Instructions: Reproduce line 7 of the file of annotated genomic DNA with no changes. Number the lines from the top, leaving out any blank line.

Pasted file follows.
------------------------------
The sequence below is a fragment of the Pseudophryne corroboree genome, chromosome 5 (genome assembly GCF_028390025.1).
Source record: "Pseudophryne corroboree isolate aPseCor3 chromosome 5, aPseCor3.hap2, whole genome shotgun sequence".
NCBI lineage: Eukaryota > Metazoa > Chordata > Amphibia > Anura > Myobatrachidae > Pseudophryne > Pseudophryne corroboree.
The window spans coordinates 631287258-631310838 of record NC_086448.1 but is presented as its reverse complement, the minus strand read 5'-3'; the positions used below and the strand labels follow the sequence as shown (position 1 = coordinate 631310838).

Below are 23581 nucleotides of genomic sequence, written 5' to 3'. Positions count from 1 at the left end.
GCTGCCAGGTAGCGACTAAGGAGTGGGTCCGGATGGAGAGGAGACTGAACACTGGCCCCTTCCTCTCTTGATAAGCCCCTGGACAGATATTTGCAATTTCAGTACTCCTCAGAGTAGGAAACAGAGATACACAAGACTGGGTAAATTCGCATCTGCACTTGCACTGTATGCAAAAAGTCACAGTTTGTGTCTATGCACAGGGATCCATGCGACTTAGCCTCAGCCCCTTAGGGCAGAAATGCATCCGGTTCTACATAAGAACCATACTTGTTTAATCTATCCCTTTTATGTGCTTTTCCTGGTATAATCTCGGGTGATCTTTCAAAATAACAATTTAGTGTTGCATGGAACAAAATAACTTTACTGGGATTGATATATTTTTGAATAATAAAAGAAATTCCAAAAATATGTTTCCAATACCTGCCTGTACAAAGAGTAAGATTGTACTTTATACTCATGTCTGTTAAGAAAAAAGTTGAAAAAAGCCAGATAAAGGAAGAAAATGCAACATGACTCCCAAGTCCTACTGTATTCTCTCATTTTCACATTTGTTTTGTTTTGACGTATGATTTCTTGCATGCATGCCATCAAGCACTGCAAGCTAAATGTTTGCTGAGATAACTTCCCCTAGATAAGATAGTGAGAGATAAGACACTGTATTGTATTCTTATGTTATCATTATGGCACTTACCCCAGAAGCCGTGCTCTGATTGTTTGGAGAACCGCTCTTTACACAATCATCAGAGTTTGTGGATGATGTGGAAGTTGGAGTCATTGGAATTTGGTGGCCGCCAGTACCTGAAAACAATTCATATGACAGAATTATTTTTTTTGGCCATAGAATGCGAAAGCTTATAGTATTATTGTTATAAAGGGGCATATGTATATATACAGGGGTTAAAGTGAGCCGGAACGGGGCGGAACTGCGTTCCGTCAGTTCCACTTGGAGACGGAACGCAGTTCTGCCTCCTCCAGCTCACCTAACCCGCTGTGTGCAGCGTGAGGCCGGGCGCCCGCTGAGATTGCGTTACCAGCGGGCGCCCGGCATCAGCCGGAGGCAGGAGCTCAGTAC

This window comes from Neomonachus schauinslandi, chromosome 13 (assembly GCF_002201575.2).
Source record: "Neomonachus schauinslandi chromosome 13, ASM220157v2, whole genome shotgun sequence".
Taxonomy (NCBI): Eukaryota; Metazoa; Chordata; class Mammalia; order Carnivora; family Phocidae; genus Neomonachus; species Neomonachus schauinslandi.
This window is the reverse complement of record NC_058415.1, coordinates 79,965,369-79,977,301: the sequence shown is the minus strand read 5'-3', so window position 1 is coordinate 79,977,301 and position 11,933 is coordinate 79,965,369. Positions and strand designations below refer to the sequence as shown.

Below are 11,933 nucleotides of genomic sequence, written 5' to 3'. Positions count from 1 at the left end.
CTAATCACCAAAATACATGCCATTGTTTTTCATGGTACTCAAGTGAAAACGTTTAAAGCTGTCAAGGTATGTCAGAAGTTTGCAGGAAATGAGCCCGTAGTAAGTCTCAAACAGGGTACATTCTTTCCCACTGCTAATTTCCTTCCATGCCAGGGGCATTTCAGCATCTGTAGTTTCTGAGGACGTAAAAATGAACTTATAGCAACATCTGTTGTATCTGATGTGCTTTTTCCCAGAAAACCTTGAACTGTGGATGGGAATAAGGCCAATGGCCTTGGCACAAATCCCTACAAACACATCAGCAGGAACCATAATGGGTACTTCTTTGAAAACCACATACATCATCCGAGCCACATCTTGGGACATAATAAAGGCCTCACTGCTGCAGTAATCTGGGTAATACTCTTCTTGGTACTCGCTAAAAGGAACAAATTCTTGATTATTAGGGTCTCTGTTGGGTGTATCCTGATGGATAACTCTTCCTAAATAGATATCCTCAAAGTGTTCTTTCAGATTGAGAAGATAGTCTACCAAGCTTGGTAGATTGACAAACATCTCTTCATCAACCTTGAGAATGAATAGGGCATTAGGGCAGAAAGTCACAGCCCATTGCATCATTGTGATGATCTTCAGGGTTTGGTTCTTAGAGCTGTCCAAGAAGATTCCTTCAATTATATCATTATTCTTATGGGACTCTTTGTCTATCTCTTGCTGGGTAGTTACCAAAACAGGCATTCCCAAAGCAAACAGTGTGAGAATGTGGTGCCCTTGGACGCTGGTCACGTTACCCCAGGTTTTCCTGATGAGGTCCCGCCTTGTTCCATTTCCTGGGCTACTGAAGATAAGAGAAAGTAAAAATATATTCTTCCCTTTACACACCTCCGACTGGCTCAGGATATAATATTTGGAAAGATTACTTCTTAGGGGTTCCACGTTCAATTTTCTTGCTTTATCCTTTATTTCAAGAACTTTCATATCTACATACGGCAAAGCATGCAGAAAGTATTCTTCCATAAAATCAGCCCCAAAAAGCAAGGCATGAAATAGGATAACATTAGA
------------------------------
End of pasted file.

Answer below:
This window comes from Neomonachus schauinslandi, chromosome 13 (assembly GCF_002201575.2).